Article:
Neurons in silk scaffold mimic behaviors of a real brain

Silkworm cocoons provided the starting material for these concentric layers dyed with food coloring. Neurons populated the layers, which served as a scaffold for creating a three-dimensional model of a brain.

Tufts University

Guest post by Laura Sanders

It may look like a child’s stacking toy, but a colorful assembly of concentric layers is actually a three-dimensional model of a brain. A series of porous doughnuts, made from proteins taken from silkworm cocoons, serve as scaffolds for rat nerve cells to populate.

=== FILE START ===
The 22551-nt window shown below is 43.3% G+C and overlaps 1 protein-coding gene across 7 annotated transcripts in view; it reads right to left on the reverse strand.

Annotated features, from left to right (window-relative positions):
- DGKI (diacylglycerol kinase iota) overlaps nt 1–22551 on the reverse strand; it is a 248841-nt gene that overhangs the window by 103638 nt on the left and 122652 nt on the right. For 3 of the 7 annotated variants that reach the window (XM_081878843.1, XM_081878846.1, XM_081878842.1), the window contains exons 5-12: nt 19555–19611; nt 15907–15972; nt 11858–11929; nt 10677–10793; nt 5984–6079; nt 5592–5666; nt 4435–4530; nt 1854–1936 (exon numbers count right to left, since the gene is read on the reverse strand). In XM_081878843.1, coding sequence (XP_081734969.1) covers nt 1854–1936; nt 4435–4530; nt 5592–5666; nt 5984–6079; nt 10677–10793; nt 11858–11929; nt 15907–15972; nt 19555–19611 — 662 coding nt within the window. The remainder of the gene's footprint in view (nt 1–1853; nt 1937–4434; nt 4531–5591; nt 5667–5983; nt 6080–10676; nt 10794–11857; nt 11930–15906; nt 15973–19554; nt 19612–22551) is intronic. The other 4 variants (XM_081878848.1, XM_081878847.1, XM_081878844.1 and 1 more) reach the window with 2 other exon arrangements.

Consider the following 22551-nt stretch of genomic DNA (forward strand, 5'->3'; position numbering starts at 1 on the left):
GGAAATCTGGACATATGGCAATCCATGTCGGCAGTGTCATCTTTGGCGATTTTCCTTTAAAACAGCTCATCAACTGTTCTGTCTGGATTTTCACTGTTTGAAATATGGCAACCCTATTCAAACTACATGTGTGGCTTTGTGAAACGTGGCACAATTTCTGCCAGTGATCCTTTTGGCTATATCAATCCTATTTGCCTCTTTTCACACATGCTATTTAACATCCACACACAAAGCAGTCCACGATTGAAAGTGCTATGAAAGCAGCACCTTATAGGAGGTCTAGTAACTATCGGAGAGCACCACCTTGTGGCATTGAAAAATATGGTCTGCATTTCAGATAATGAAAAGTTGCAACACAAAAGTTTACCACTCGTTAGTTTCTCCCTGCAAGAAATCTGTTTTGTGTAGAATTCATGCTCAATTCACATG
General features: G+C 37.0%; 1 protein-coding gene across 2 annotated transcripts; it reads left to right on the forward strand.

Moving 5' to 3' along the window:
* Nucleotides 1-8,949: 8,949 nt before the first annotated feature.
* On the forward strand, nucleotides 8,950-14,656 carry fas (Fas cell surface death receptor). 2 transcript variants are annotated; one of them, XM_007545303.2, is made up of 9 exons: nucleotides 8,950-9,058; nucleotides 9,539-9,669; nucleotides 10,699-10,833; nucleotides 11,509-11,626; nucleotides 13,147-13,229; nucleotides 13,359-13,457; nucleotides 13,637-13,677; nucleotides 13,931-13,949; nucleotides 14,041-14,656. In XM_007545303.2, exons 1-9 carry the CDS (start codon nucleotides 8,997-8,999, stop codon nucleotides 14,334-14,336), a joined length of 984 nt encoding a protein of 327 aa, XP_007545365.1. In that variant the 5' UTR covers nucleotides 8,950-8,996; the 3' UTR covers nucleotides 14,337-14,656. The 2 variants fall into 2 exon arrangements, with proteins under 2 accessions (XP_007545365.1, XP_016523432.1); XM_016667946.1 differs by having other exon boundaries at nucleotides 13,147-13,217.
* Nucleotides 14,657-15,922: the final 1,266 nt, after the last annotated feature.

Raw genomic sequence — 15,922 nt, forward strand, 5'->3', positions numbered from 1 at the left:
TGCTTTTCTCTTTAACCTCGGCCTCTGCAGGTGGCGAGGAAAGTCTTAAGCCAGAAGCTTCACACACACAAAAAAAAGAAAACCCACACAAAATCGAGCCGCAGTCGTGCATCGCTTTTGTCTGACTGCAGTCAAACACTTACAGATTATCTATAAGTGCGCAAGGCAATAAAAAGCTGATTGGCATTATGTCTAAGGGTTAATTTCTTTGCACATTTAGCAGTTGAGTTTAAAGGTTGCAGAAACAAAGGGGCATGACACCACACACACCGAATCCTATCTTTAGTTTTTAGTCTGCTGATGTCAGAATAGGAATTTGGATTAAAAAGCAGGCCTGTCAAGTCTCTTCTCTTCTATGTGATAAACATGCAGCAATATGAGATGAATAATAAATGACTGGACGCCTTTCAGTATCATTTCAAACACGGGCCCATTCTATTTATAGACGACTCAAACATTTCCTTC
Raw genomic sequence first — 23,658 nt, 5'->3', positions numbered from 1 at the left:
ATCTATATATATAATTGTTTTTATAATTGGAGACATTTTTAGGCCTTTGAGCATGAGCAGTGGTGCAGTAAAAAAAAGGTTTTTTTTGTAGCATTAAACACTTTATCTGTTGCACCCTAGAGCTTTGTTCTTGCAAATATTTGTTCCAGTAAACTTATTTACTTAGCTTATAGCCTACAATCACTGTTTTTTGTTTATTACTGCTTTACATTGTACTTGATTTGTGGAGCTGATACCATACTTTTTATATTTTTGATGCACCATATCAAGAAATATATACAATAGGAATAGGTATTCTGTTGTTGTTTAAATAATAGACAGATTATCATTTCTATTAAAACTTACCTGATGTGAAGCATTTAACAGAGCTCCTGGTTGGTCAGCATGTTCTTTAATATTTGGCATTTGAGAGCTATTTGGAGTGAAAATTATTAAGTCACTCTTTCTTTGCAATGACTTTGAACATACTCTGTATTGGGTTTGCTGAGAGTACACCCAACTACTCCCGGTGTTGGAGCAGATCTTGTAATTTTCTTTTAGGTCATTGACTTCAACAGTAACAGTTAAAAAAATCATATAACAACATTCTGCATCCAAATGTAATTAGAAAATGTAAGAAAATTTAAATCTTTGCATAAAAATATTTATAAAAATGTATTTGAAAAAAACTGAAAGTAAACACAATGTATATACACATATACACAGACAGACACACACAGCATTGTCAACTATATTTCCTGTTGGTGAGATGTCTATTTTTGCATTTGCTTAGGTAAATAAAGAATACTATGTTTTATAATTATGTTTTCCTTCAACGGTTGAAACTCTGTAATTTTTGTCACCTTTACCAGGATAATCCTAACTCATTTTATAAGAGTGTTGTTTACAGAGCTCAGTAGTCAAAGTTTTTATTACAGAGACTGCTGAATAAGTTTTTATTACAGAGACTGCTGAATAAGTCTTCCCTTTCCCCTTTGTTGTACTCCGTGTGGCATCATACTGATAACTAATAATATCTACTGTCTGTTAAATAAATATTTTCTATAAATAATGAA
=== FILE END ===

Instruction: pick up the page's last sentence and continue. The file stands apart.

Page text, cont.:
The neurons grew in the scaffold for weeks and, in some ways, began behaving as if they were in a real brain, scientists report August 11 in the Proceedings of the National Academy of Sciences. After a hard thump from a weight, meant to mimic a traumatic brain injury, neurons in the brain model showed signs of damage, including a burst of activity. The new model might allow scientists to better understand how brain cells respond to injuries.

For more on building brains, read SN‘s Tiny human almost-brains made in lab.

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